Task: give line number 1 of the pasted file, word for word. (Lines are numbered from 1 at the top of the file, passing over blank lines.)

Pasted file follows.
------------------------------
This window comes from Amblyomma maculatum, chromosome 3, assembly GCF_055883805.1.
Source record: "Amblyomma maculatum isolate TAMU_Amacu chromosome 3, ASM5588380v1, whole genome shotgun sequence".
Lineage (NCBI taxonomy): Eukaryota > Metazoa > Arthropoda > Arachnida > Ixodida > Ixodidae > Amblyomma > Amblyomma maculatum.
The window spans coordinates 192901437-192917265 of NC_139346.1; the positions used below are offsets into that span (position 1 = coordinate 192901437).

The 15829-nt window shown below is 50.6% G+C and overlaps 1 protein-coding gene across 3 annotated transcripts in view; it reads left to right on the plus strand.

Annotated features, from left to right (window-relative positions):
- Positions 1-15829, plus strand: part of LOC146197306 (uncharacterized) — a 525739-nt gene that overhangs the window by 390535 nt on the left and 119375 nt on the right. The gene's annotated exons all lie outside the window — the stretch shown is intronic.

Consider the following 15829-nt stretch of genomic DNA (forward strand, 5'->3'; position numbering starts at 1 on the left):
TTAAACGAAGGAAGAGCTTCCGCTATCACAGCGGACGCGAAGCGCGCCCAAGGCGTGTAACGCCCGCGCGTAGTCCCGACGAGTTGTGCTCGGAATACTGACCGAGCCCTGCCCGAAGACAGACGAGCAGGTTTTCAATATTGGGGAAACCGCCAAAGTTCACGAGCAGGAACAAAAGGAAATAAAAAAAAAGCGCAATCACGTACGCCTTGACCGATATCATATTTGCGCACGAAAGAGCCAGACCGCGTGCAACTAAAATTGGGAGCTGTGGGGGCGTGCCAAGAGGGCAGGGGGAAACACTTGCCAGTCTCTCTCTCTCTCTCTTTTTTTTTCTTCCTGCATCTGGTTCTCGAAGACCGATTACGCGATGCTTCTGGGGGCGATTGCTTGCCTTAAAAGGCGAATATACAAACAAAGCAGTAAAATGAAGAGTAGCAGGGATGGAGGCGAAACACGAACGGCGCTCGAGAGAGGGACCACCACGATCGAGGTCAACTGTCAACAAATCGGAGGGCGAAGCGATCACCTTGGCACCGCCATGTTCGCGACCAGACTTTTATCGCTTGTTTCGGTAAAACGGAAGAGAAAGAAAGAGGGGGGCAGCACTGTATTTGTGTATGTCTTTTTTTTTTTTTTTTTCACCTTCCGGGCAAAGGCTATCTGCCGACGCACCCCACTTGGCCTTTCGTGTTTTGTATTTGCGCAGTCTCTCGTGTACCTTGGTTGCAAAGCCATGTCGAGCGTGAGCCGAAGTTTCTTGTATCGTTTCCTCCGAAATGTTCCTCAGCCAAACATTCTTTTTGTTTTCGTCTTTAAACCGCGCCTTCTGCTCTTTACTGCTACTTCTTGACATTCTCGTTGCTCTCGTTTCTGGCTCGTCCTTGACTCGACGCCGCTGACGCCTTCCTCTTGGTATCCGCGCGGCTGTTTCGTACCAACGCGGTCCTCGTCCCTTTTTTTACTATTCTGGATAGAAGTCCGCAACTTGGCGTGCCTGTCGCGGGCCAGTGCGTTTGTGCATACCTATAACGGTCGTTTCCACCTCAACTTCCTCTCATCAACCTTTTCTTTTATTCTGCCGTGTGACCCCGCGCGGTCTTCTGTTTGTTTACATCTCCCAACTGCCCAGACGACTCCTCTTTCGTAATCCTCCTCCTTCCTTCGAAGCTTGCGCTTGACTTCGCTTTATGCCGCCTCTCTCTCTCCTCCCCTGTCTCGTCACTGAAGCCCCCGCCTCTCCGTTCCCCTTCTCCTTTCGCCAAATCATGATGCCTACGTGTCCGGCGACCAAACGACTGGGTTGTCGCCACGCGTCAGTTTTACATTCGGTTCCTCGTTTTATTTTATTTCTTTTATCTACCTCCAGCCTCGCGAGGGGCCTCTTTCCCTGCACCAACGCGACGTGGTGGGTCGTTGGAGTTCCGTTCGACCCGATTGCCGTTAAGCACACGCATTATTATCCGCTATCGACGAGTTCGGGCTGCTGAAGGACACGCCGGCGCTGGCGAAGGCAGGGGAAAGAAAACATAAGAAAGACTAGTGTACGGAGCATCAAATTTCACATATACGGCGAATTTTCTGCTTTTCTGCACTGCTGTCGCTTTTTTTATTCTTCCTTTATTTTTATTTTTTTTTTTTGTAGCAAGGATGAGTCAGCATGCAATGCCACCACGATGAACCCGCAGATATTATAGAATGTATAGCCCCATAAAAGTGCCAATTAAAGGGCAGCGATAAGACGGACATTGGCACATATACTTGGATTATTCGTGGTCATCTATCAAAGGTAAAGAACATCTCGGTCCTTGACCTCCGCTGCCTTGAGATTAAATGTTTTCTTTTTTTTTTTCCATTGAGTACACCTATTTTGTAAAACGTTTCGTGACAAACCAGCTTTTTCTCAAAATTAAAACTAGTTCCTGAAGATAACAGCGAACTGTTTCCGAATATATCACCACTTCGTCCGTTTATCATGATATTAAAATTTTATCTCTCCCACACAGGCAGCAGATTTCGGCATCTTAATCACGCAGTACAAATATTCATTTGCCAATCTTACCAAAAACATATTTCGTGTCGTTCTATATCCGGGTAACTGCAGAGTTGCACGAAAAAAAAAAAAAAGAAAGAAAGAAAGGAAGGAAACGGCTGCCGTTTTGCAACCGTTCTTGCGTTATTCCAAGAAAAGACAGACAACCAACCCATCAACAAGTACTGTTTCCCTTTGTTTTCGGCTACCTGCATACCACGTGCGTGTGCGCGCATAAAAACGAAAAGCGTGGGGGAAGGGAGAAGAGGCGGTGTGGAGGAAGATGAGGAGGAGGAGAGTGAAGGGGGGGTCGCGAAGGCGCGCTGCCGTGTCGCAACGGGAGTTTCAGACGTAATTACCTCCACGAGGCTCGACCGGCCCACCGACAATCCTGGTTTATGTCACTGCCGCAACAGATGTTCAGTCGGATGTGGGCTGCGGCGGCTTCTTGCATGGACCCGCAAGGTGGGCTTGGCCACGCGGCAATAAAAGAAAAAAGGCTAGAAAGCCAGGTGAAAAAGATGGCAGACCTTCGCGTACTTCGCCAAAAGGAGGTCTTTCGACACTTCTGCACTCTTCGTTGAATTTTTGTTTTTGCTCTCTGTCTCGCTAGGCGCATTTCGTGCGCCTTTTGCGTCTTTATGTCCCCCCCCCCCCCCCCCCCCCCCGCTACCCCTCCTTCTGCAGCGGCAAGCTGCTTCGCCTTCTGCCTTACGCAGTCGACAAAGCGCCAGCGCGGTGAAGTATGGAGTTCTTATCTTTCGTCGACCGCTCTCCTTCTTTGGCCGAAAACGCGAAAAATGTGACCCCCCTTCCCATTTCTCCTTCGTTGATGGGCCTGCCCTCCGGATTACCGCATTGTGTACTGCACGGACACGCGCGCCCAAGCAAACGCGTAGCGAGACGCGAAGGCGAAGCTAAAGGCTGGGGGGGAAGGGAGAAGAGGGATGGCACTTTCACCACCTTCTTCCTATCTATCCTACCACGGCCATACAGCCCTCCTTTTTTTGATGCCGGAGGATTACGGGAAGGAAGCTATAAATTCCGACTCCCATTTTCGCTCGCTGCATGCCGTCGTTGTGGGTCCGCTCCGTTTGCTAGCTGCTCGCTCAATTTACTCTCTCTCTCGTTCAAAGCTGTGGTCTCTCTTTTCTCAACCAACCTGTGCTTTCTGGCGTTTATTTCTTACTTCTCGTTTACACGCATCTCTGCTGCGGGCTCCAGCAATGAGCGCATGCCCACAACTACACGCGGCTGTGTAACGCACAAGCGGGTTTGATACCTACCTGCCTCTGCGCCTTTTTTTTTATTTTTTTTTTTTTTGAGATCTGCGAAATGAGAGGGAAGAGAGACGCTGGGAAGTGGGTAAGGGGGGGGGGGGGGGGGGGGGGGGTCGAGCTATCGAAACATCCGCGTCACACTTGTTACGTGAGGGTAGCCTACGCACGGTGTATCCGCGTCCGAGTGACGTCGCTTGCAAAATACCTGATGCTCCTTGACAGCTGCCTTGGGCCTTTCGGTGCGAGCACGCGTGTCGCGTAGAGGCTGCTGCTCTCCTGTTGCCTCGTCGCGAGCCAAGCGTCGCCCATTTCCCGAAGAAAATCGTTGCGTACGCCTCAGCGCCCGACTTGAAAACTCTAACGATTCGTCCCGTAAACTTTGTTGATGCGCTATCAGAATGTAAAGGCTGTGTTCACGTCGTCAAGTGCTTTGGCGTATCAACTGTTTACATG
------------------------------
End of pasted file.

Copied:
This window comes from Amblyomma maculatum, chromosome 3, assembly GCF_055883805.1.